1st Plastic pocket protector design with Rain-catcher prototype for easy watering.

Rain catcher in action. It totally works! There is a wire in the middle that allows it to bend toward the rain.

Pouch exploration- different sizes and shapes.

Sewing Pocket Protector is very simple.

Bra with pockets for enhancing cleavage using soil and moss!

Root viewing underwear before being filled.

Root view undies strap detail

Root viewers with soil and organic cover to hold soil in. This is a messy pair o bottoms. Not the best idea.

Organic bottom concept to connect our pubic hair to the roots, and physically connect ourselves to the plants.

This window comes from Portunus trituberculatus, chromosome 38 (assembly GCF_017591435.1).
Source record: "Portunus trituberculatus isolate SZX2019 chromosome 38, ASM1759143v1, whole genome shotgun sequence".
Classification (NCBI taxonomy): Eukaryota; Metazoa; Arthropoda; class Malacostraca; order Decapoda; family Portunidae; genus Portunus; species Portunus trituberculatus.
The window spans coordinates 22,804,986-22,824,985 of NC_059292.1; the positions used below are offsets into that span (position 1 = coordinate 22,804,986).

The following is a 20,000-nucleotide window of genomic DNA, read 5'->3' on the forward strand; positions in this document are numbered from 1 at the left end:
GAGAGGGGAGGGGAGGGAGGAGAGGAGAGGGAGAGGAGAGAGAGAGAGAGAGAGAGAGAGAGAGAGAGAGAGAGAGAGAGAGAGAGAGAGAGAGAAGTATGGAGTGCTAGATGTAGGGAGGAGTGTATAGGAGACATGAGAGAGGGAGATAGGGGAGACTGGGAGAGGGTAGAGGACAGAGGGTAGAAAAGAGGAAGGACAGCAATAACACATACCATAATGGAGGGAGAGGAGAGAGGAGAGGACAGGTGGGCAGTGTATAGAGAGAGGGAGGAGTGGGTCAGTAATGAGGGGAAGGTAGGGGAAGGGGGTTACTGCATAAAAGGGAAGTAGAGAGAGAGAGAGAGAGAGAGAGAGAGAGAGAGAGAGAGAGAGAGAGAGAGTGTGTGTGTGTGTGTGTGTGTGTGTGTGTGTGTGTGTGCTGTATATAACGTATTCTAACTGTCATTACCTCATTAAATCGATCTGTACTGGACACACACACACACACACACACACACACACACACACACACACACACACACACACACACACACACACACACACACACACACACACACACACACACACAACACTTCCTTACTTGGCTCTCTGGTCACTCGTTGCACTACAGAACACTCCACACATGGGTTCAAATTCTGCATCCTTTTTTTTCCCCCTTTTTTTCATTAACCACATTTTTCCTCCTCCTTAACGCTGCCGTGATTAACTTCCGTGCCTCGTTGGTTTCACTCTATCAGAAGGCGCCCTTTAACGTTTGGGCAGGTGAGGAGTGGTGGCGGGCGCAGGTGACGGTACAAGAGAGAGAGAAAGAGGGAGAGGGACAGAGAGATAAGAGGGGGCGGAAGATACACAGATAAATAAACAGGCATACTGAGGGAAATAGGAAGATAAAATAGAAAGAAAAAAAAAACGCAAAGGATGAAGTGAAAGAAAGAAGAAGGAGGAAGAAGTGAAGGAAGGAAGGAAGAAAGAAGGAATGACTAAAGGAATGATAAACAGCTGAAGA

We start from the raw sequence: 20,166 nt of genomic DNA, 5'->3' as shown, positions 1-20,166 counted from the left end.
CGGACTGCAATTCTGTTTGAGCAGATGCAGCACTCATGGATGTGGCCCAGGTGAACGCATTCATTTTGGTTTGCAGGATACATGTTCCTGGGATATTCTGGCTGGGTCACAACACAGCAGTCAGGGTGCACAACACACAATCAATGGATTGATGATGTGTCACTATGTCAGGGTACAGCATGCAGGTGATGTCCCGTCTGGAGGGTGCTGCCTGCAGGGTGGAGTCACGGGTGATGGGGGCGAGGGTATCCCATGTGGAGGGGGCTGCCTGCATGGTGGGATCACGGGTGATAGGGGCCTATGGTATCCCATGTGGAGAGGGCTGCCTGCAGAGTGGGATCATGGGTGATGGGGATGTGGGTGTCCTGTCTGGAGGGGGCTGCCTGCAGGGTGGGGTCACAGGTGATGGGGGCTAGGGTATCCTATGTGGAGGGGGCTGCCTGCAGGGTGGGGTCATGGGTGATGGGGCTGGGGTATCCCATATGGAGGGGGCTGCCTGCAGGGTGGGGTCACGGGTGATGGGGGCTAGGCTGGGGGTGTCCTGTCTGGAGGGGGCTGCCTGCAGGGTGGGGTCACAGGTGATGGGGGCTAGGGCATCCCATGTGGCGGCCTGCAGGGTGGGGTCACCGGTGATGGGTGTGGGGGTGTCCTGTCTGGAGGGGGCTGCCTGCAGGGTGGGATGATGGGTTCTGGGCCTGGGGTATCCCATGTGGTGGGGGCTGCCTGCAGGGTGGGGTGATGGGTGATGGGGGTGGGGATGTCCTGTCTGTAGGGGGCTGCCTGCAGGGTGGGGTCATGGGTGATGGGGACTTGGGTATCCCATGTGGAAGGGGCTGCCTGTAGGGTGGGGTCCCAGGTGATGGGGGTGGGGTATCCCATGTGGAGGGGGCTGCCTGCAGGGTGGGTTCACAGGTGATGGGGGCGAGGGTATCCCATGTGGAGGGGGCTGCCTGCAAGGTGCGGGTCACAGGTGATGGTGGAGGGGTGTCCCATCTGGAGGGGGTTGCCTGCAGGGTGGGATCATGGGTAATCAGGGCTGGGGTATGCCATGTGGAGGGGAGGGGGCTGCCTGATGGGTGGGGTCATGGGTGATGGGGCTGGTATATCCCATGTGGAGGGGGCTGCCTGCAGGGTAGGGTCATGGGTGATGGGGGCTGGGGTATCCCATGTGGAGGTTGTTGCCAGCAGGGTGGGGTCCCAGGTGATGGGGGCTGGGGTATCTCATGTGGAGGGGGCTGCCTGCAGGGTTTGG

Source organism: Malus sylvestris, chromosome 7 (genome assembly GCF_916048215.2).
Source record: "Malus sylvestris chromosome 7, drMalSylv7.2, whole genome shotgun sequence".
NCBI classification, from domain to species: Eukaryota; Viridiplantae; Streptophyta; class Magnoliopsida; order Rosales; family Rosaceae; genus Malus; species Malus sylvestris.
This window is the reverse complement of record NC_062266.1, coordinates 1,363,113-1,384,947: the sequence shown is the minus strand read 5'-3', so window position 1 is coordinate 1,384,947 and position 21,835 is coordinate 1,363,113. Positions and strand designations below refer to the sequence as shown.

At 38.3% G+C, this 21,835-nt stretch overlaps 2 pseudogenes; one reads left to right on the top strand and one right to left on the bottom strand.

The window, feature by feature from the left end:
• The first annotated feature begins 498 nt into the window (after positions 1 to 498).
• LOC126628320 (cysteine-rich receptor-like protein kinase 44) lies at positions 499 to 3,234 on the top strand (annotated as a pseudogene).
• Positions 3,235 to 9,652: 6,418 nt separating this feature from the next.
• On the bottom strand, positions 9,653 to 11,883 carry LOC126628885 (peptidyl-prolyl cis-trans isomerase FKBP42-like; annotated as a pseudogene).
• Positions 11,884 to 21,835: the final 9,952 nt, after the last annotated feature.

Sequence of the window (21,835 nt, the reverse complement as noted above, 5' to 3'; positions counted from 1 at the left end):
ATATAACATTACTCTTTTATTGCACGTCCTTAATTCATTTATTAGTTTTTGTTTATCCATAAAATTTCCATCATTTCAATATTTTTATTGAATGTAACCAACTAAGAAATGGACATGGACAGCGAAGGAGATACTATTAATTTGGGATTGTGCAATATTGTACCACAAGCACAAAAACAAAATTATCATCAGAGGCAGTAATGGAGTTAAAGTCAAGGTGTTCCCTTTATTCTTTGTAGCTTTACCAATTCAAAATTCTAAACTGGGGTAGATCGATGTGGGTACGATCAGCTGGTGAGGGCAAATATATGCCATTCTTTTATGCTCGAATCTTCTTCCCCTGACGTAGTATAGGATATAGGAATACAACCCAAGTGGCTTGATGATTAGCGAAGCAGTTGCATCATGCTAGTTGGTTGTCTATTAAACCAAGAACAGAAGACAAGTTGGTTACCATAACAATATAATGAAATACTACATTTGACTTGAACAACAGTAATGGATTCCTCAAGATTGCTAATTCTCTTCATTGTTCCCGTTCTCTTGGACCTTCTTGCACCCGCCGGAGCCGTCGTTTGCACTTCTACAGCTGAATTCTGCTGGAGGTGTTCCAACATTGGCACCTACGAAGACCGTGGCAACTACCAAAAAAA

I started this project by researching, and measuring traditional pocket sizes, and finding unique locations on the body to plant on. I wanted to explore pockets, but I also sought out the best kind of wearable for being outside in the sun. Which is why I did a small series of sunbathing outfits such as a bikini top and bottoms. I also explored the idea of catching rain, and natural irrigation using bodily fluids, however decided to keep it simple and just focus on growing! I am really really happy with the final Grow Pocket design, and overall successful completion of my intended design brief, and political agenda. I would like to receive feedback and images of the prototypes I distributed to the class, and maybe make another version utilizing the traditional properties of plastic, such as melting or fusing, instead of sewing the layers together.